Legislation aimed at reducing youth vaping almost readyScott Rothschild
Health and education advocates say they are close to unveiling state legislation that would increase the minimum age in Kansas to purchase tobacco products, including electronic cigarettes, from 18 to 21.
Similar laws — called Tobacco 21 — have been passed in 18 states and Washington D.C.
Sarah Prem, advocacy specialist with the Kansas and Greater Kansas City American Lung Association, said tobacco-free groups are refining the legislation, recruiting sponsors and planning an education and communication campaign.
“We want to construct that big tent,” she said. The 2020 legislative session starts in January.
The proposed legislation has picked up momentum in recent months amid escalating fears about the use of e-cigarettes, especially by youngsters, and illnesses and deaths related to vaping.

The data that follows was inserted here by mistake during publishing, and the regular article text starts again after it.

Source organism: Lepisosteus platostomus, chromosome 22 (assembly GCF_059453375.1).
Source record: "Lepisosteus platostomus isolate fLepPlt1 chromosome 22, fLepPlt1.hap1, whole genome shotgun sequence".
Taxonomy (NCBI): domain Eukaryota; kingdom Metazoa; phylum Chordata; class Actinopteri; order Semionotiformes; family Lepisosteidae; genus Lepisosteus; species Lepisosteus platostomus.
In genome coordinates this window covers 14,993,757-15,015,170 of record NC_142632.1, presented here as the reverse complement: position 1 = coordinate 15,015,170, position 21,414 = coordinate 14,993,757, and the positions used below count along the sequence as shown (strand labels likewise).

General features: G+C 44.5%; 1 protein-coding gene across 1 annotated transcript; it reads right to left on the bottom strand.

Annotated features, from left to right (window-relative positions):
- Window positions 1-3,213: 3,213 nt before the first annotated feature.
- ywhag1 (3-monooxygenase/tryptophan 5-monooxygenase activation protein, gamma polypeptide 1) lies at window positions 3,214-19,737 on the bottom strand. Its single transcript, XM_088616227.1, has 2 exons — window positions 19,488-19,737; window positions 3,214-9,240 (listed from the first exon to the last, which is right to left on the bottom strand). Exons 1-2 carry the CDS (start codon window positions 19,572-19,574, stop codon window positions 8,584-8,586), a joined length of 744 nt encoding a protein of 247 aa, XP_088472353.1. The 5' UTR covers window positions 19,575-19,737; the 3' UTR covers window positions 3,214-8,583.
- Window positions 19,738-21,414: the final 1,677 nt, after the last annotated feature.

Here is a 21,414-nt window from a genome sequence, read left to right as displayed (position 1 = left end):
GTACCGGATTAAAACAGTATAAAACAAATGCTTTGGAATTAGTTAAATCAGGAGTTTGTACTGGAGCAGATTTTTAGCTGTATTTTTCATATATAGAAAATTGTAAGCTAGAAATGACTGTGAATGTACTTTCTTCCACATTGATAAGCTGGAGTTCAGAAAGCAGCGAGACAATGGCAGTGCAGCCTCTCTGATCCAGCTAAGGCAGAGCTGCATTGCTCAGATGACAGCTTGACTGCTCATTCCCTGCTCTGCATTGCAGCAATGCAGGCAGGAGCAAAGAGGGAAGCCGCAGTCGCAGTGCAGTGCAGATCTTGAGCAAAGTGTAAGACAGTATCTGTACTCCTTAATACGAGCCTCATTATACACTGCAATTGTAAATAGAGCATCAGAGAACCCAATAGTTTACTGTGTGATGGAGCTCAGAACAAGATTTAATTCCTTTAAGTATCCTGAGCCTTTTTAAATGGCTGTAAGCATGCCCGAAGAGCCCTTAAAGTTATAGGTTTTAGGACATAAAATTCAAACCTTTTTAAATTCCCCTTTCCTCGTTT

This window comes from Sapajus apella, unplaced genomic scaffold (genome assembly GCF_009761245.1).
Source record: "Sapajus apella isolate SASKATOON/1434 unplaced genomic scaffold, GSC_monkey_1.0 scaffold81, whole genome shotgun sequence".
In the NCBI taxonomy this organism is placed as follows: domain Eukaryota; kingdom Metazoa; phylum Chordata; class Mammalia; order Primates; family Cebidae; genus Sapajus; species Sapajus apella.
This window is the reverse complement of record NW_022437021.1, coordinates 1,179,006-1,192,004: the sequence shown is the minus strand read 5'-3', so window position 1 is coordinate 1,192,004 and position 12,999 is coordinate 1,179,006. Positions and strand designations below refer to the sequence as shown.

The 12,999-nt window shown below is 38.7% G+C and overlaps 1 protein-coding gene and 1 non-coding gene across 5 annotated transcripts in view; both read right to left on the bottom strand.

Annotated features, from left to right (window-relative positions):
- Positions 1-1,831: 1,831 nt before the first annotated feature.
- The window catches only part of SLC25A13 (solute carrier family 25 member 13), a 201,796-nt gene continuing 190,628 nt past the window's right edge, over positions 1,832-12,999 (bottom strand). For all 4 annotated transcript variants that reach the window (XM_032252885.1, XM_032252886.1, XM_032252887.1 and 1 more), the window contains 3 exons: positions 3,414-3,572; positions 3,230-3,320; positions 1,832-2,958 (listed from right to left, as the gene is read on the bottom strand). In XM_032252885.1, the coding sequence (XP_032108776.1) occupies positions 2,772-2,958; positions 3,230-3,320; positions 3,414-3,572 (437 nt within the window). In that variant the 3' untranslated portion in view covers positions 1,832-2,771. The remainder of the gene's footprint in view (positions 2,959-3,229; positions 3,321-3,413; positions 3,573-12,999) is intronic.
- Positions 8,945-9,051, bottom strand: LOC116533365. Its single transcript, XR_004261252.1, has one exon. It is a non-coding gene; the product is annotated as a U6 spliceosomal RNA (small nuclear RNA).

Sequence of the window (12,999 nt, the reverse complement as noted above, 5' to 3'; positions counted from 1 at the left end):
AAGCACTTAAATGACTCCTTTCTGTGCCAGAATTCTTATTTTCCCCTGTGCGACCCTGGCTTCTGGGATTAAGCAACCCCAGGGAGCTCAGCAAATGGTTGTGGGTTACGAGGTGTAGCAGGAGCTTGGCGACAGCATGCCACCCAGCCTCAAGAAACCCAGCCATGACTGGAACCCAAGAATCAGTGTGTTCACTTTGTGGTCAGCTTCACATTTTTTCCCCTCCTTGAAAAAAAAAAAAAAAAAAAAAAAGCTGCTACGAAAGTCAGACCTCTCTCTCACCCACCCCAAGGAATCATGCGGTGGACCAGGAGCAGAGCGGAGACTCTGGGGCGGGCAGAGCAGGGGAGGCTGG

A State Task Force on Vaping/E-cigarettes has been working on ways to restrict the use of e-cigarettes and help with cessation programs for people who have become addicted.
At least four Kansas school districts have decided to sue Juul, the nation’s largest e-cigarette manufacturer. The schools allege Juul has targeted its marketing to teens, getting students addicted to nicotine. Juul has touted its products as a way for adults to quit cigarettes.